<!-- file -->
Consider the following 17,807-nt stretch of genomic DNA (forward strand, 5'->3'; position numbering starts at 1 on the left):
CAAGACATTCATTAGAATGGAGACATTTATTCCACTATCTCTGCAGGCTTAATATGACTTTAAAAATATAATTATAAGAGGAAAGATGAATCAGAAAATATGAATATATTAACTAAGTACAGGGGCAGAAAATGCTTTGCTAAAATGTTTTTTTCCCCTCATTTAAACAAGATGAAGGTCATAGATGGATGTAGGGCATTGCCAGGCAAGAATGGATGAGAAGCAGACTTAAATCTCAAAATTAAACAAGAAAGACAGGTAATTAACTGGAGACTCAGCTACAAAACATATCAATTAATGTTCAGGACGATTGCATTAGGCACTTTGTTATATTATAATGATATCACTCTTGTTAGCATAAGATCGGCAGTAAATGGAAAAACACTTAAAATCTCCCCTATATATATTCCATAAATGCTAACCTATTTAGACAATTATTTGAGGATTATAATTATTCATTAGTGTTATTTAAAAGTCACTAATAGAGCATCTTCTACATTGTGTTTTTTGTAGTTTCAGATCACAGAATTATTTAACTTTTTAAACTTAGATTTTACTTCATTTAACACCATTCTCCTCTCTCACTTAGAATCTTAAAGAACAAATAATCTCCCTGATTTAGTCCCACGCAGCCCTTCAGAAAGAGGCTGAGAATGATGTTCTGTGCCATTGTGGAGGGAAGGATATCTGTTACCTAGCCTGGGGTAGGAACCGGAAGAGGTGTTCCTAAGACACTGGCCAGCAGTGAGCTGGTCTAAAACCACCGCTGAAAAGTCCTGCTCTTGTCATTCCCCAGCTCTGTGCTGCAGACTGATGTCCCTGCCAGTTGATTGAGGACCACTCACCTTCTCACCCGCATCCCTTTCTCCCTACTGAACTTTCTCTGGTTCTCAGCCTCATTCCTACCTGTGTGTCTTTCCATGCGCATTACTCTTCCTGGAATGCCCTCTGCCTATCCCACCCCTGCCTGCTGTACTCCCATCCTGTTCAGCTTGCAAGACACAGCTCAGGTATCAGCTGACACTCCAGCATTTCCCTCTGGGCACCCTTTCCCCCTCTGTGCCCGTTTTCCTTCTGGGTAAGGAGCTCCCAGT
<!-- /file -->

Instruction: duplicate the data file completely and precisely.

Consider the following 17,807-nt stretch of genomic DNA (forward strand, 5'->3'; position numbering starts at 1 on the left):
CAAGACATTCATTAGAATGGAGACATTTATTCCACTATCTCTGCAGGCTTAATATGACTTTAAAAATATAATTATAAGAGGAAAGATGAATCAGAAAATATGAATATATTAACTAAGTACAGGGGCAGAAAATGCTTTGCTAAAATGTTTTTTTCCCCTCATTTAAACAAGATGAAGGTCATAGATGGATGTAGGGCATTGCCAGGCAAGAATGGATGAGAAGCAGACTTAAATCTCAAAATTAAACAAGAAAGACAGGTAATTAACTGGAGACTCAGCTACAAAACATATCAATTAATGTTCAGGACGATTGCATTAGGCACTTTGTTATATTATAATGATATCACTCTTGTTAGCATAAGATCGGCAGTAAATGGAAAAACACTTAAAATCTCCCCTATATATATTCCATAAATGCTAACCTATTTAGACAATTATTTGAGGATTATAATTATTCATTAGTGTTATTTAAAAGTCACTAATAGAGCATCTTCTACATTGTGTTTTTTGTAGTTTCAGATCACAGAATTATTTAACTTTTTAAACTTAGATTTTACTTCATTTAACACCATTCTCCTCTCTCACTTAGAATCTTAAAGAACAAATAATCTCCCTGATTTAGTCCCACGCAGCCCTTCAGAAAGAGGCTGAGAATGATGTTCTGTGCCATTGTGGAGGGAAGGATATCTGTTACCTAGCCTGGGGTAGGAACCGGAAGAGGTGTTCCTAAGACACTGGCCAGCAGTGAGCTGGTCTAAAACCACCGCTGAAAAGTCCTGCTCTTGTCATTCCCCAGCTCTGTGCTGCAGACTGATGTCCCTGCCAGTTGATTGAGGACCACTCACCTTCTCACCCGCATCCCTTTCTCCCTACTGAACTTTCTCTGGTTCTCAGCCTCATTCCTACCTGTGTGTCTTTCCATGCGCATTACTCTTCCTGGAATGCCCTCTGCCTATCCCACCCCTGCCTGCTGTACTCCCATCCTGTTCAGCTTGCAAGACACAGCTCAGGTATCAGCTGACACTCCAGCATTTCCCTCTGGGCACCCTTTCCCCCTCTGTGCCCGTTTTCCTTCTGGGTAAGGAGCTCCCAGT